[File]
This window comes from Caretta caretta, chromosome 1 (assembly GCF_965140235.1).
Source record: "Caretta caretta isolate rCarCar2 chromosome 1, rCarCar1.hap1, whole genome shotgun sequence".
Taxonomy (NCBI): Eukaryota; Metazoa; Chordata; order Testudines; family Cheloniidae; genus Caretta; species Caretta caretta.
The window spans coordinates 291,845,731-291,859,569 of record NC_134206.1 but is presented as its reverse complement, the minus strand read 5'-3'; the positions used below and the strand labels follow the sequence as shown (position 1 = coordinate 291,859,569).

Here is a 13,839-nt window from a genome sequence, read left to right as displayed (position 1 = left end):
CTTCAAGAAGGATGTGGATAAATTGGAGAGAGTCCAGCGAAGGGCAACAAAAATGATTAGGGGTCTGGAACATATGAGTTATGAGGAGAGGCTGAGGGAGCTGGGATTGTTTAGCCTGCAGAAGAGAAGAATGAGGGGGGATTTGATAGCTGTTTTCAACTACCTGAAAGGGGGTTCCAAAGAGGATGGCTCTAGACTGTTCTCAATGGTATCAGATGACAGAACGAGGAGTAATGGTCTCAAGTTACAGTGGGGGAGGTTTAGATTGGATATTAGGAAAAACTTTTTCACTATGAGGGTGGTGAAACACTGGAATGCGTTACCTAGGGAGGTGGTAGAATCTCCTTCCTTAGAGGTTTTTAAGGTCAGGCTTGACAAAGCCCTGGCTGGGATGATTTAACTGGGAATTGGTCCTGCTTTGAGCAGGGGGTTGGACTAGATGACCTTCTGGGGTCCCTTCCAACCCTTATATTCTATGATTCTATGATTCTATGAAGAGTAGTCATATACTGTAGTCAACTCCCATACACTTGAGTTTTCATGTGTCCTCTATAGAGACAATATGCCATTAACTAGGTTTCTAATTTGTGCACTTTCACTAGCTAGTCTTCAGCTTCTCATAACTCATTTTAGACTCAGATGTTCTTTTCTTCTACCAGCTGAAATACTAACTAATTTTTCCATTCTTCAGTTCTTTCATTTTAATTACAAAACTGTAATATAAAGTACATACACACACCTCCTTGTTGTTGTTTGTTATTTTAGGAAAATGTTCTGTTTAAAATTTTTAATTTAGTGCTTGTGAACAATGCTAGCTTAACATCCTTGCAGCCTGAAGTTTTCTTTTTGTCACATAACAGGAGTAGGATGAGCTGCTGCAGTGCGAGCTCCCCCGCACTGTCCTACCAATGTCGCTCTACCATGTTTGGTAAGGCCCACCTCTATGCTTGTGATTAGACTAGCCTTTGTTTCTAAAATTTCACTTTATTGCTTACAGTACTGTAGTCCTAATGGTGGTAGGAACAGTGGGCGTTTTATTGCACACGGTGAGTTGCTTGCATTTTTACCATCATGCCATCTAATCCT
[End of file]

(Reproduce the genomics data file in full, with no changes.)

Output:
This window comes from Caretta caretta, chromosome 1 (assembly GCF_965140235.1).
Source record: "Caretta caretta isolate rCarCar2 chromosome 1, rCarCar1.hap1, whole genome shotgun sequence".
Taxonomy (NCBI): Eukaryota; Metazoa; Chordata; order Testudines; family Cheloniidae; genus Caretta; species Caretta caretta.
The window spans coordinates 291,845,731-291,859,569 of record NC_134206.1 but is presented as its reverse complement, the minus strand read 5'-3'; the positions used below and the strand labels follow the sequence as shown (position 1 = coordinate 291,859,569).

Here is a 13,839-nt window from a genome sequence, read left to right as displayed (position 1 = left end):
CTTCAAGAAGGATGTGGATAAATTGGAGAGAGTCCAGCGAAGGGCAACAAAAATGATTAGGGGTCTGGAACATATGAGTTATGAGGAGAGGCTGAGGGAGCTGGGATTGTTTAGCCTGCAGAAGAGAAGAATGAGGGGGGATTTGATAGCTGTTTTCAACTACCTGAAAGGGGGTTCCAAAGAGGATGGCTCTAGACTGTTCTCAATGGTATCAGATGACAGAACGAGGAGTAATGGTCTCAAGTTACAGTGGGGGAGGTTTAGATTGGATATTAGGAAAAACTTTTTCACTATGAGGGTGGTGAAACACTGGAATGCGTTACCTAGGGAGGTGGTAGAATCTCCTTCCTTAGAGGTTTTTAAGGTCAGGCTTGACAAAGCCCTGGCTGGGATGATTTAACTGGGAATTGGTCCTGCTTTGAGCAGGGGGTTGGACTAGATGACCTTCTGGGGTCCCTTCCAACCCTTATATTCTATGATTCTATGATTCTATGAAGAGTAGTCATATACTGTAGTCAACTCCCATACACTTGAGTTTTCATGTGTCCTCTATAGAGACAATATGCCATTAACTAGGTTTCTAATTTGTGCACTTTCACTAGCTAGTCTTCAGCTTCTCATAACTCATTTTAGACTCAGATGTTCTTTTCTTCTACCAGCTGAAATACTAACTAATTTTTCCATTCTTCAGTTCTTTCATTTTAATTACAAAACTGTAATATAAAGTACATACACACACCTCCTTGTTGTTGTTTGTTATTTTAGGAAAATGTTCTGTTTAAAATTTTTAATTTAGTGCTTGTGAACAATGCTAGCTTAACATCCTTGCAGCCTGAAGTTTTCTTTTTGTCACATAACAGGAGTAGGATGAGCTGCTGCAGTGCGAGCTCCCCCGCACTGTCCTACCAATGTCGCTCTACCATGTTTGGTAAGGCCCACCTCTATGCTTGTGATTAGACTAGCCTTTGTTTCTAAAATTTCACTTTATTGCTTACAGTACTGTAGTCCTAATGGTGGTAGGAACAGTGGGCGTTTTATTGCACACGGTGAGTTGCTTGCATTTTTACCATCATGCCATCTAATCCT